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Barnes & Noble (NYSE:BKS) is getting some love from investors on Wednesday as shares jumped over 7 percent in morning trading. America’s last major brick-and-mortar bookseller has been successfully hedging against a future where paperback sales dwindle, delighting many investors and pushing the stock price up over 28 percent in the last month.
The stock surged at the beginning of October when Microsoft (NASDAQ:MSFT) invested $300 million in Barnes & Noble’s Nook Media venture in exchange for a 17.6 percent stake, putting a $1.7 billion post-money valuation on the division. Barnes & Noble CEO William Lynch later appeared on CNBC, suggesting that his company may be undervalued, adding that “with the Nook HD and Nook HD Plus, we launched the two best products ever created for reading.” Reading is clearly not the only thing Lynch wants users to do with the devices.
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While the Barnes & Noble push into the tablet market is interesting, Nook devices may initially look weak compared to market-champ Apple (NASDAQ:AAPL) and market try-hard Amazon (NASDAQ:AMZN). The incoming holiday season will serve as a proving grounds for the new Nook devices, but what what will define success or failure is how well Barnes & Noble builds its content pipeline.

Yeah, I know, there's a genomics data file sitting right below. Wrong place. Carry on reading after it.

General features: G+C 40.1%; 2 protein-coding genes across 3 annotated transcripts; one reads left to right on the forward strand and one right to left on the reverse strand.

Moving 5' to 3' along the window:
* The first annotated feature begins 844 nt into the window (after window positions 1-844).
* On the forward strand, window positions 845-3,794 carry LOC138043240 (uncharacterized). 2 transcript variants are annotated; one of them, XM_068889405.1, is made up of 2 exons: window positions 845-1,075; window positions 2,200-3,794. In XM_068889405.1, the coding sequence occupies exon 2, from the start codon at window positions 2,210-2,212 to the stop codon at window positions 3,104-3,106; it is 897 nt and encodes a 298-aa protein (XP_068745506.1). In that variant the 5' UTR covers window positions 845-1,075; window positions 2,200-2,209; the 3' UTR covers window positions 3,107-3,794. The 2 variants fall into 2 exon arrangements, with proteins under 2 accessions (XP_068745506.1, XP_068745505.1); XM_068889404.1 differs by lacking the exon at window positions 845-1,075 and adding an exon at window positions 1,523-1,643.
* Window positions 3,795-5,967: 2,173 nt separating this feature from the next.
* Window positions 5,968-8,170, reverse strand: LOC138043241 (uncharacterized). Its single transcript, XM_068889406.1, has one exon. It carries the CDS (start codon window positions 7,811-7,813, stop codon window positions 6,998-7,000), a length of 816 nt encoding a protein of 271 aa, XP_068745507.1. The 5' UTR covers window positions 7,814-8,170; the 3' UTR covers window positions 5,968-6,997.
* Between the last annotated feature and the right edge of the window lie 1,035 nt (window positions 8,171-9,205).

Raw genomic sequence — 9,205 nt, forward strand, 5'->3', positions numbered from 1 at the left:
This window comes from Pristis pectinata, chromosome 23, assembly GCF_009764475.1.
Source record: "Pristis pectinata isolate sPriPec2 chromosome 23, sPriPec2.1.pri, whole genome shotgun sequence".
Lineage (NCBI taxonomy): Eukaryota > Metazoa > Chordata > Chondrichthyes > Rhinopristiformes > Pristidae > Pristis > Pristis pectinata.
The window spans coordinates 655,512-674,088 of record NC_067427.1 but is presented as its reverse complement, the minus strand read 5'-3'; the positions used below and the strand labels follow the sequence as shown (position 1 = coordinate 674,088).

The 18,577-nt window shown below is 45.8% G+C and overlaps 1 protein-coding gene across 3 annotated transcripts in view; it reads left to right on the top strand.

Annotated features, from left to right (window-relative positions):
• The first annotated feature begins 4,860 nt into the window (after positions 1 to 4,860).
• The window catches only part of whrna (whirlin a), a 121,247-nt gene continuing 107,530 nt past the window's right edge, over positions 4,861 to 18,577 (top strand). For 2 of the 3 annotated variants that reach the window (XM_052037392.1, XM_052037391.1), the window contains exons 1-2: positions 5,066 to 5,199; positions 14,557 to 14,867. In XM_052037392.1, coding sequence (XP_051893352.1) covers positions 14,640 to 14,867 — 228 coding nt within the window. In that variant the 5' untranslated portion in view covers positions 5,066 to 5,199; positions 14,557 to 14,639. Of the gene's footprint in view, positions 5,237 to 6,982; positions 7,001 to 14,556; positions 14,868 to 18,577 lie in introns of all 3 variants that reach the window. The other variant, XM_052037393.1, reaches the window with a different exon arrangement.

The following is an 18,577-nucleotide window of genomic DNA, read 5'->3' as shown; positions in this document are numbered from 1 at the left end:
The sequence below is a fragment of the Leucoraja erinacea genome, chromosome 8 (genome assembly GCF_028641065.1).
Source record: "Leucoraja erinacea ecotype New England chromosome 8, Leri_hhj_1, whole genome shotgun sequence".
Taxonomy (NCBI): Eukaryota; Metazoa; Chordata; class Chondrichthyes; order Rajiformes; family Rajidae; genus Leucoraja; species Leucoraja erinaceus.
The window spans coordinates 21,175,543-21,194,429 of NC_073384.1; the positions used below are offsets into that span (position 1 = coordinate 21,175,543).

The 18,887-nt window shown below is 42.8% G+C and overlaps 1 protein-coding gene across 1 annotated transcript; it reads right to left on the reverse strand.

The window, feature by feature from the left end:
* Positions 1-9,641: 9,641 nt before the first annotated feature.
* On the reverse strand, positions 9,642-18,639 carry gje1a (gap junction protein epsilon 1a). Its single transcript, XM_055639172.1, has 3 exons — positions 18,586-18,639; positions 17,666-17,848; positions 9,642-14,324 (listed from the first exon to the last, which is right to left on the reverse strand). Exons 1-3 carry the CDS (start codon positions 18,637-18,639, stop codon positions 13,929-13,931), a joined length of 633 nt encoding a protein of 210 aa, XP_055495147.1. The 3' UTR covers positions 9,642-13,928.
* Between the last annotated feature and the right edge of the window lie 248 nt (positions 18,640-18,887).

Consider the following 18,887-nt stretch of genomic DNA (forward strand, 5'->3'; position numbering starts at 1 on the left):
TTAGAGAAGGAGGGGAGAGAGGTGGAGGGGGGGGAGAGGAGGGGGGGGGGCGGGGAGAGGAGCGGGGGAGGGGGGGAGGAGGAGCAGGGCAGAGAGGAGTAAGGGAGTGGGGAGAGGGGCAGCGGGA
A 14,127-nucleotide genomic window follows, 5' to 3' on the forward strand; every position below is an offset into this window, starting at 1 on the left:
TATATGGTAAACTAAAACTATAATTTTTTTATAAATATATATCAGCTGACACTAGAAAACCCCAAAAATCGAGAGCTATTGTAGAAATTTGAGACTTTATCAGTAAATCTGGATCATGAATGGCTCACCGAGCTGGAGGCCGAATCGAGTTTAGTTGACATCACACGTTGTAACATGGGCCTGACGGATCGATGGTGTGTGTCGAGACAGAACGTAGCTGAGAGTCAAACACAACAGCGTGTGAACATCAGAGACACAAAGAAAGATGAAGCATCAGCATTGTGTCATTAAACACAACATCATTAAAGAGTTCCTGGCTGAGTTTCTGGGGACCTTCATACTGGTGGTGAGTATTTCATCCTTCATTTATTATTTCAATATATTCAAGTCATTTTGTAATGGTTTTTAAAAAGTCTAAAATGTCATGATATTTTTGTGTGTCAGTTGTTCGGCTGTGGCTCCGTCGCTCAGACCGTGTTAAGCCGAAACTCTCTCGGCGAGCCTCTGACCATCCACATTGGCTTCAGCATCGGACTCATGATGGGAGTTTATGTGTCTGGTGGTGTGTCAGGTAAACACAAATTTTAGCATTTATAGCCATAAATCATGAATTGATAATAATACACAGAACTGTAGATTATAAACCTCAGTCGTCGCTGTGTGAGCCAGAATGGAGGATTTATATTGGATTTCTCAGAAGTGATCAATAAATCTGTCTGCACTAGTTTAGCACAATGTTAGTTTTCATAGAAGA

On that front, the company is making progress. On Tuesday, Barnes & Noble announced a video licensing partnership with major studios such as NBC Universal – owned by Comcast (NASDAQ:CMCSA) and General Electric (NYSE:GE) — and 20th Century Fox Home Entertainment, owned by News Corp. (NASDAQ:NWS). The announcement comes the same week that the new Nook devices will begin shipping.
Nook Video, compounded with Microsoft’s clear interest in the Nook Media venture, add to the air of disaster that some investors see surrounding Netflix (NASDAQ:NFLX). The stock surged last week on rumors that Microsoft could buy the company, but the idea has since been squelched.
Content is a key factor in the appeal of devices. Netflix has attracted some negative attention recently surrounding its relationship with content providers, a position that could harm the company’s long-term prospects. Amazon is on record as saying that money is to be made in content, not the hardware — although Apple probably disagrees. Regardless, both companies have aggressively pushed to secure their own content pipelines.
It’s still too early to determine whether or not the Nook and its content platform will be successful. However, there seems to be a healthy amount of hype surrounding the launch, suggesting that the Nook may be around for a while.
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